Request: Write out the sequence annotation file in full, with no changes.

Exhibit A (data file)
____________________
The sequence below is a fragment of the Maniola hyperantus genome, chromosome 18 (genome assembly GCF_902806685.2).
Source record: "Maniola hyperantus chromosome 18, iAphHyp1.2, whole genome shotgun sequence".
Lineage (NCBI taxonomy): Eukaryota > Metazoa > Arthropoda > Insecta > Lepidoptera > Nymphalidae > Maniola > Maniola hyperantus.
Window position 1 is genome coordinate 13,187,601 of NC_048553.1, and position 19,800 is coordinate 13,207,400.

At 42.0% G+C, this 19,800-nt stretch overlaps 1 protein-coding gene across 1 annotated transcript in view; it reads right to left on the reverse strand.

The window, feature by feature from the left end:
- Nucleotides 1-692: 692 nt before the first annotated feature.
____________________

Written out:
The sequence below is a fragment of the Maniola hyperantus genome, chromosome 18 (genome assembly GCF_902806685.2).
Source record: "Maniola hyperantus chromosome 18, iAphHyp1.2, whole genome shotgun sequence".
Lineage (NCBI taxonomy): Eukaryota > Metazoa > Arthropoda > Insecta > Lepidoptera > Nymphalidae > Maniola > Maniola hyperantus.
Window position 1 is genome coordinate 13,187,601 of NC_048553.1, and position 19,800 is coordinate 13,207,400.

At 42.0% G+C, this 19,800-nt stretch overlaps 1 protein-coding gene across 1 annotated transcript in view; it reads right to left on the reverse strand.

The window, feature by feature from the left end:
- Nucleotides 1-692: 692 nt before the first annotated feature.